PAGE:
Общие сведения о мокшанском языке и исследуемом говоре
The volume includes proceedings of the 23th Scandianvian Conference of Linguistics (SCL 23) that was held at Uppsala University 1–3 October 2008. It includes studies covering a wide spectrum of approaches to linguistics, for example, cross-linguistic typological studies, linguistic variation and language change in contact situations as well as studies relating to bilingualism and to second and foreign language learning.
Language contacts have been extensively studied linguistically and sociolinguistically. This paper argues that cross-cultural analysis of language transfer can also prove useful in contact linguistics. One of the latest borrowings from English into Russian, the semantic calque vyzov vyzovy (‘challenge/challenges’) used often in the cliche´ ugrozy i vyzovy (‘threats and hallenges’), makes certain shifts in the Russian world view traceable. Challenge, a key word in English, is untranslatable into Russian and the trite Russian translation equivalent for challenge – problema (‘problem’) reveals important differences between the two cultures: the Anglophone (especially, American) linguaculture, whose dominant values are individual success and activity, competitiveness, positive thinking, sense of adventure, etc., perceives difficulties as ‘‘stimuli’’ and conceptualizes them in terms of challenges; contrary to this, the Russian linguaculture, which is, if compared with the Western cultures, ‘‘being-oriented,’’ ‘‘relationship-oriented,’’ ‘passive’’ and ‘‘pessimistic,’’ encourages the discussion of difficulties in terms of problems. The borrowing of the concept challenge by extending the meaning of vyzov registers a shift of the Russian value system in the direction of increased agentivity, assertiveness, positivism, competitiveness, etc. Such borrowings are ‘‘challenges’’ rather than ‘‘threats’’ to the Russian language and culture and they call for a more in-depth linguacultural analysis of English–Russian interactions.
This article consider the linguistic aspect of language variability, references and is dedicated to the analysis of researches of linguists - dialectologists who describe influence of various languages on development of a language situation in the Spanish-speaking world, are contained examples of this influence on territories of Mexico and on a number of the countries of Latin America are given.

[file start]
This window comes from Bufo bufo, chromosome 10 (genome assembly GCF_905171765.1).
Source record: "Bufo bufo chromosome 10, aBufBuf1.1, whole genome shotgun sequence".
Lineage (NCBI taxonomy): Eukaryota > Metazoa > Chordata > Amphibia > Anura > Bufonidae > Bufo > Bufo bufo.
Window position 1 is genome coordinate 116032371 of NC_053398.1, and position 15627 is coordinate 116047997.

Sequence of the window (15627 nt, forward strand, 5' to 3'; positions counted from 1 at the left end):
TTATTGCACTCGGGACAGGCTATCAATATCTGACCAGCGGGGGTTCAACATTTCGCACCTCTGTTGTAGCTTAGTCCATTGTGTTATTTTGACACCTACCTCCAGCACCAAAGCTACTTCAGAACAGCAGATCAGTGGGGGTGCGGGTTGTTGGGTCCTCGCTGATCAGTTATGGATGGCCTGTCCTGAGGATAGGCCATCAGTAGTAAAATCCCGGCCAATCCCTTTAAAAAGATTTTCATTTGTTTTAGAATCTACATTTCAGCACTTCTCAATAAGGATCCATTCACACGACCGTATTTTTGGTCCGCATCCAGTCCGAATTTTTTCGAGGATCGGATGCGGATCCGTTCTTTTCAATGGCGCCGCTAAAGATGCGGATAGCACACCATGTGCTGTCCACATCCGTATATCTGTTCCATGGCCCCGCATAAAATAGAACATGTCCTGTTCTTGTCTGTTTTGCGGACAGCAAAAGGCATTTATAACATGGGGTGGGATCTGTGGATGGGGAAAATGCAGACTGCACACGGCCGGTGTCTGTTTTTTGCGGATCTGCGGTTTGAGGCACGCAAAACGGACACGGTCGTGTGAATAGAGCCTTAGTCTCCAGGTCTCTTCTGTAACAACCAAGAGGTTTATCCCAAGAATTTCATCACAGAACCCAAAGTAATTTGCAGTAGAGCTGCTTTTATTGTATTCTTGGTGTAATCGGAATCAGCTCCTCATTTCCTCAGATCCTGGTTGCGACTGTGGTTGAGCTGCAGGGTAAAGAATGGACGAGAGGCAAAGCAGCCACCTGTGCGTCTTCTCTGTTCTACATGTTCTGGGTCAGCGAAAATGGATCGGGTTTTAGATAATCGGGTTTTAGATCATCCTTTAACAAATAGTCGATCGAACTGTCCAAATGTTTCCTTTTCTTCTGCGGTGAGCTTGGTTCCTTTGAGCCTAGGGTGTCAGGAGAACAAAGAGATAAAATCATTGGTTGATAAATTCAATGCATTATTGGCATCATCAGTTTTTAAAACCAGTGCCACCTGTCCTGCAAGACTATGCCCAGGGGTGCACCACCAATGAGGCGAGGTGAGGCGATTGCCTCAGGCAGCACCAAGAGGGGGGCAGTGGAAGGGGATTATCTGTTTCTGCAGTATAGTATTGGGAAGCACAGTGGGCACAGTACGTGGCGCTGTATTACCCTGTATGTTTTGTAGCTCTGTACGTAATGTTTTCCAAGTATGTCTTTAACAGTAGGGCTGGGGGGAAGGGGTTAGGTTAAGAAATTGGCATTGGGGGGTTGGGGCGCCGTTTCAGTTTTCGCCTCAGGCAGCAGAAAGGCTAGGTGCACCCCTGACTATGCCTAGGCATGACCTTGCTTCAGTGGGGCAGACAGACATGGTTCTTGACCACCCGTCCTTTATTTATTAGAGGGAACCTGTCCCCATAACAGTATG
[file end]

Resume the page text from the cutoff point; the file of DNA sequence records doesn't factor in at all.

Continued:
In Udi (Northeast Caucasian, Lezgic), the prenominal relative clause may be preceded by a genitive phrase referring, at first glance, to some of its arguments. It is proposed that this construction results from a borrowing from Azerbaijani, which, however, underwent reanalysis: the genitive phrase behaves as the possessor of the matrix nominal phrase and the relative clause appears to specify the possessive relation. The Udi data are further compared with data from a few other languages that display similar constructions.
The paper describes a corpus of dialectal Russian speech under development. The corpus relies on interviews conducted by a joint Swiss-Russian team in the summer of 2013 in a small cluster of North Russian villages with the goal of studying the local dialect from a sociolinguistic and dialectological perspective. The interviews are transcribed into standard Russian and thus do not involve a detailed phonetic representation. The text is then lemmatized and grammatically annotated with standard tools and fed into a corpus. The corpus can be queried via a web-based interface which provides the user with access to the original sound recordings on a per-utterance level. This design, the paper argues, allows for a rapid development of the corpus without a major loss in usability, since the audio data are readily available. Future plans include more field trips as well as a more convenient interface providing, among other features, for user correction of the transcription.
This paper is focused on territory pronunciation features of today's American English and its interrelation with other social factors.
The Ustja dialect belongs to the Vologda dialect group. The latter has a well documented realization of the etymological *ê as [i] between palatalized consonants, under stress. Among contemporary speakers, *ê in this context may be realized either as [i] (the dialectal variant) or as [e] (standard Russian). No speaker who only uses the dialectal variant has been recorded. The paper focuses on how particular wordforms and the speaker’s age correlate with the variation between the dialectal vs. standard realization.